Moussaoui Is Warned About Threatening Notes

Times Staff writer

A federal judge said she would hold Zacarias Moussaoui, the alleged Sept. 11 plotter, in contempt of court and bar him from representing himself in court if he continued to send her handwritten messages containing "veiled" and "overt" threats against public officials and foreign governments.

In an order released Thursday, U.S. District Judge Leonie M. Brinkema said that she had received more than 20 writings from Moussaoui since Oct. 27 and that he was violating his right to represent himself by pretending the messages were legal briefs.

"The defendant has been warned on numerous occasions that he could lose his right to represent himself in this case if he abused that right," said Brinkema. "His conduct over the past two weeks is clear evidence of such abuse."

Brinkema, echoing an increasing exasperation also expressed by federal prosecutors, had periodically made public Moussaoui's messages but said she would no longer do so because the filings were "frivolous, scandalous, disrespectful or repetitive pleadings" that did not belong in the court file.

"They include veiled, and in some cases overt, threats to public officials, attacks on foreign governments, attempts to communicate with persons overseas and efforts to obtain materials unrelated to this case."

In the future, she said, "they will simply be archived and maintained under seal."

The case is being heard in federal court in Alexandria, Va.

Frank Dunham, the public defender assigned to Moussaoui's case, said he expected that Moussaoui would now refrain from sending more messages.

"He doesn't want to lose his pro se status" representing himself, Dunham said. "That would bother him. That's his voice. He's afraid we're not on his side and that we're really with the prosecutors, out to get him."

However, Dunham said, it all depends on "if he's in control of himself."

Moussaoui, arrested on immigration charges a month before the Sept. 11 attacks, was later indicted as a suspected participant in the plot. Although government prosecutors have maintained that they do not officially consider him the so-called 20th hijacker, they portray him as a key player in either the Sept. 11 strikes or a second terror attack that was to follow.

Senior Al Qaeda leaders reportedly have told the government that Moussaoui was to have been part of a second wave of attacks -- a position Moussaoui has said in his written messages is true.

He often refers to himself as a "Slave of Allah" and the United States as "United Satan." He praises Al Qaeda leader Osama bin Laden as "My Commander in Chief." He also routinely castigates his standby defense attorneys and the prosecutors.

He has challenged President Bush to a fistfight. He has offered Atty. Gen. John Ashcroft a front-row seat at his execution. "Only joking, it is not going to happen," he added.

And he has repeatedly asked for a first-class seat on a jetliner leaving the United States, as long as there are no women aboard and the plane does not permit liquor or smoking.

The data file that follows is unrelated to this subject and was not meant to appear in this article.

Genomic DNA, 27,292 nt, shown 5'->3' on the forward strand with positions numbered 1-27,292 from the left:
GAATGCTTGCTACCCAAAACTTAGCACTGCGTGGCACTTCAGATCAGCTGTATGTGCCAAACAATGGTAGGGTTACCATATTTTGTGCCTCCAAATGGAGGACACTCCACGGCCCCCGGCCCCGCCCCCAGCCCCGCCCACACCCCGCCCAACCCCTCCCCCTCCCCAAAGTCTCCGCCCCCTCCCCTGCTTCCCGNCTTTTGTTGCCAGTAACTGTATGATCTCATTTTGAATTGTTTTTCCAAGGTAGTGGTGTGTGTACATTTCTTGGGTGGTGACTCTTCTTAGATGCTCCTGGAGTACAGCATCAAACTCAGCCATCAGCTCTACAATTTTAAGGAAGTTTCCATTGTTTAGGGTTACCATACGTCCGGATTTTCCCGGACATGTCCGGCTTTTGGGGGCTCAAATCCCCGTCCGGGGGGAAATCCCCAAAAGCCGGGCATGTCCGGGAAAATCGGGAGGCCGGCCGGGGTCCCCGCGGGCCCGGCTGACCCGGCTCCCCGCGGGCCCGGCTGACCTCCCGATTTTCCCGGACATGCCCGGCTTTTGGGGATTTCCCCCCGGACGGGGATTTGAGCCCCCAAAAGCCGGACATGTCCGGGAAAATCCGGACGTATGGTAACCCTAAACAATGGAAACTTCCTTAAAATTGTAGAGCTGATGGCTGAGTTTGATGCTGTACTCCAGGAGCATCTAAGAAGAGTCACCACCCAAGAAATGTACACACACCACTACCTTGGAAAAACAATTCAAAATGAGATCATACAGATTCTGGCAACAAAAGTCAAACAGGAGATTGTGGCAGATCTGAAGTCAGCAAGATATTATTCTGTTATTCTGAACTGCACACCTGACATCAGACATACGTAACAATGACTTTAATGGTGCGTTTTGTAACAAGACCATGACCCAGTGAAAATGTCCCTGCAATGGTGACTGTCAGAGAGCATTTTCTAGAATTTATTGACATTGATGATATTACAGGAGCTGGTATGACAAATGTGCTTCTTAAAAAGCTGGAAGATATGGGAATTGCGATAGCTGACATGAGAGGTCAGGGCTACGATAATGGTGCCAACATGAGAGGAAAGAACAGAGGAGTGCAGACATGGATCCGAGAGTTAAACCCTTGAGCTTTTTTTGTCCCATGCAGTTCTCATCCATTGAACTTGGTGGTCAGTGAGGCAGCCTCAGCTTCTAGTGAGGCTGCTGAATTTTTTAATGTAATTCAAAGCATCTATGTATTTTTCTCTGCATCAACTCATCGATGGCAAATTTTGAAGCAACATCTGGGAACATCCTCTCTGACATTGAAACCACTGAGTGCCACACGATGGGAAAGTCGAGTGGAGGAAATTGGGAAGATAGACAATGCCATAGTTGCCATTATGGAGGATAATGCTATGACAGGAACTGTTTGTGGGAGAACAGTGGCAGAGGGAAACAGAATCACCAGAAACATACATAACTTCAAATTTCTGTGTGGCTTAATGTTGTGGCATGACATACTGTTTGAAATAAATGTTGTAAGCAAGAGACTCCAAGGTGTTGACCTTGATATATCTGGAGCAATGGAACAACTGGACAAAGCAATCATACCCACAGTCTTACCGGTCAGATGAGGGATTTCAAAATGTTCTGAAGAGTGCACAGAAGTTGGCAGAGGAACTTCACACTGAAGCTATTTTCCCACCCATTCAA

He also has not spared the judge. "Born to Lie. Born to Cheat. Born to Kill. That Leonie," he wrote to her in January.

In many of his filings, he has insisted that he should be allowed to meet with several alleged Al Qaeda leaders now being held that he says will show he had no role in the Sept. 11 conspiracy.

The judge has agreed that he should be granted access to the captives to defend himself. But because the government has refused to accommodate him, she has thrown out the death penalty and any reference to the Sept. 11 plot in the case.

The government is appealing that ruling.

In one message in January, Moussaoui wrote that the captives were "crucial to establish the existence of a completely different conspiracy that 'might not' even take place against the US after all my favorite target are the Jews."

In legal papers filed last week with the U.S. 4th Circuit Court of Appeals in Richmond, Va., prosecutors said Moussaoui had made "several incriminating admissions" in open court.

In July 2002, they said, he "boasted" that "I participated in, in Al Qaeda. I am a member of Al Qaeda.... I pledge bayat [allegiance] to Osama bin Laden."

Another time, they said, he admitted, "I have certain knowledge about Sept. 11, and I know exactly who done it. I know which group, who participated, when it was decided. I have many information."

Prosecutors also cited this statement: "I, Zacarias Moussaoui, urge, incite, encourage, solicit Muslim to kill Americans, civilian or military, any where around the world.... Kill American, anywhere, anyhow, anytime until they get the point out of the Holy Land."

In other action Thursday, the judge said that if the appellate court reinstated the death penalty against Moussaoui, the trial should begin no sooner than 180 days after that decision. If the appellate court did not reinstate the penalty, proceedings should begin within 90 days.

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